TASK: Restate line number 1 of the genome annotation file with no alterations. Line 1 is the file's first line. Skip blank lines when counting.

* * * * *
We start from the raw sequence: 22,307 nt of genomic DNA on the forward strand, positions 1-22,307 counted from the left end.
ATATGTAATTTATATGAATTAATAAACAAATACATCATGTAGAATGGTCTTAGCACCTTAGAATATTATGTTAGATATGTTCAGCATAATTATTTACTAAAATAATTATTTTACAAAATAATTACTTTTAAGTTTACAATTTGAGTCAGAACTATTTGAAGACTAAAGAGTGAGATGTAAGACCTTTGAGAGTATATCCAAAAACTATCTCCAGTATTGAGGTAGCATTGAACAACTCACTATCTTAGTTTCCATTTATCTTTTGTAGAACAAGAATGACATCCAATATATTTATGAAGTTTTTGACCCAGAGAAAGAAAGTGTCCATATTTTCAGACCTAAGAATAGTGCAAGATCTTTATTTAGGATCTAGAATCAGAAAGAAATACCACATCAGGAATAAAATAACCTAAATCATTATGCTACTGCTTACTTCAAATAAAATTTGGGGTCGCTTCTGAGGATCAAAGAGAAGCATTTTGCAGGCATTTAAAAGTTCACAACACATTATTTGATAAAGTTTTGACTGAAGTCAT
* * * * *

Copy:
We start from the raw sequence: 22,307 nt of genomic DNA on the forward strand, positions 1-22,307 counted from the left end.